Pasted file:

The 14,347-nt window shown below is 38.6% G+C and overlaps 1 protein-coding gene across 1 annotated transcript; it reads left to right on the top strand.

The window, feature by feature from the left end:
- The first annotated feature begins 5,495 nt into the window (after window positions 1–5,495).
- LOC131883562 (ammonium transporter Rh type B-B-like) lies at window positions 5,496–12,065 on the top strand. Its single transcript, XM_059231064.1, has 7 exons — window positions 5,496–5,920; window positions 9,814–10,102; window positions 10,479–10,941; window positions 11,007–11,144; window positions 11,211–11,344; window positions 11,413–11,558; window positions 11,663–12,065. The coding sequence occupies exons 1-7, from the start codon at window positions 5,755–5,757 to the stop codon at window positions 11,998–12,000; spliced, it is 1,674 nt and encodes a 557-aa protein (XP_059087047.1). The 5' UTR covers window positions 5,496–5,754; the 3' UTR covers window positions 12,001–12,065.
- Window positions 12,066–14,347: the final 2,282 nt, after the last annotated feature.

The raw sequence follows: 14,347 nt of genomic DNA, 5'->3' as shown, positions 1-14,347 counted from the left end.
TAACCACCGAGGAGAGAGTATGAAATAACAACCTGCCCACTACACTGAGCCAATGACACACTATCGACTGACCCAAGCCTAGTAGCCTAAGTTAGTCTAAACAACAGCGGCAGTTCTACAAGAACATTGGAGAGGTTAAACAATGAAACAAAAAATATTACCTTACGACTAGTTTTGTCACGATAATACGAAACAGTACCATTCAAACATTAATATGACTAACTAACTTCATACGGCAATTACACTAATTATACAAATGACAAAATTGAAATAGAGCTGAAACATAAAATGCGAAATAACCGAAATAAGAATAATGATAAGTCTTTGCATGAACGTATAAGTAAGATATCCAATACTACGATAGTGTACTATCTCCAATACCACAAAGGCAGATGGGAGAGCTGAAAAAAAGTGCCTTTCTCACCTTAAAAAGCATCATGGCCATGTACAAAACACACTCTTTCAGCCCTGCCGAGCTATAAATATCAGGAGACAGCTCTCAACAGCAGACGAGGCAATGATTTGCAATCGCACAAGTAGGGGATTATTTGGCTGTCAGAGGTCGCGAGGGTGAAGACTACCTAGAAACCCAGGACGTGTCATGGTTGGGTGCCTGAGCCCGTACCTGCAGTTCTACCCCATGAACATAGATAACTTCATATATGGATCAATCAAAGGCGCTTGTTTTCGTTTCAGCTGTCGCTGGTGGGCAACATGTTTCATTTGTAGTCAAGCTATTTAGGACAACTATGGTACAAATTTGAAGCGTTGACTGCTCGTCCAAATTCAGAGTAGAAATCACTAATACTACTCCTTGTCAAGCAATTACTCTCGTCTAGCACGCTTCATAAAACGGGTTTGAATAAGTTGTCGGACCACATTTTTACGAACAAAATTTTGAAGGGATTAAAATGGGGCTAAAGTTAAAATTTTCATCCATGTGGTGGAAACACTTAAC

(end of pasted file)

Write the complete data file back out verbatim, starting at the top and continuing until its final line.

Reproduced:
The 14,347-nt window shown below is 38.6% G+C and overlaps 1 protein-coding gene across 1 annotated transcript; it reads left to right on the top strand.

The window, feature by feature from the left end:
- The first annotated feature begins 5,495 nt into the window (after window positions 1–5,495).
- LOC131883562 (ammonium transporter Rh type B-B-like) lies at window positions 5,496–12,065 on the top strand. Its single transcript, XM_059231064.1, has 7 exons — window positions 5,496–5,920; window positions 9,814–10,102; window positions 10,479–10,941; window positions 11,007–11,144; window positions 11,211–11,344; window positions 11,413–11,558; window positions 11,663–12,065. The coding sequence occupies exons 1-7, from the start codon at window positions 5,755–5,757 to the stop codon at window positions 11,998–12,000; spliced, it is 1,674 nt and encodes a 557-aa protein (XP_059087047.1). The 5' UTR covers window positions 5,496–5,754; the 3' UTR covers window positions 12,001–12,065.
- Window positions 12,066–14,347: the final 2,282 nt, after the last annotated feature.

The raw sequence follows: 14,347 nt of genomic DNA, 5'->3' as shown, positions 1-14,347 counted from the left end.
TAACCACCGAGGAGAGAGTATGAAATAACAACCTGCCCACTACACTGAGCCAATGACACACTATCGACTGACCCAAGCCTAGTAGCCTAAGTTAGTCTAAACAACAGCGGCAGTTCTACAAGAACATTGGAGAGGTTAAACAATGAAACAAAAAATATTACCTTACGACTAGTTTTGTCACGATAATACGAAACAGTACCATTCAAACATTAATATGACTAACTAACTTCATACGGCAATTACACTAATTATACAAATGACAAAATTGAAATAGAGCTGAAACATAAAATGCGAAATAACCGAAATAAGAATAATGATAAGTCTTTGCATGAACGTATAAGTAAGATATCCAATACTACGATAGTGTACTATCTCCAATACCACAAAGGCAGATGGGAGAGCTGAAAAAAAGTGCCTTTCTCACCTTAAAAAGCATCATGGCCATGTACAAAACACACTCTTTCAGCCCTGCCGAGCTATAAATATCAGGAGACAGCTCTCAACAGCAGACGAGGCAATGATTTGCAATCGCACAAGTAGGGGATTATTTGGCTGTCAGAGGTCGCGAGGGTGAAGACTACCTAGAAACCCAGGACGTGTCATGGTTGGGTGCCTGAGCCCGTACCTGCAGTTCTACCCCATGAACATAGATAACTTCATATATGGATCAATCAAAGGCGCTTGTTTTCGTTTCAGCTGTCGCTGGTGGGCAACATGTTTCATTTGTAGTCAAGCTATTTAGGACAACTATGGTACAAATTTGAAGCGTTGACTGCTCGTCCAAATTCAGAGTAGAAATCACTAATACTACTCCTTGTCAAGCAATTACTCTCGTCTAGCACGCTTCATAAAACGGGTTTGAATAAGTTGTCGGACCACATTTTTACGAACAAAATTTTGAAGGGATTAAAATGGGGCTAAAGTTAAAATTTTCATCCATGTGGTGGAAACACTTAAC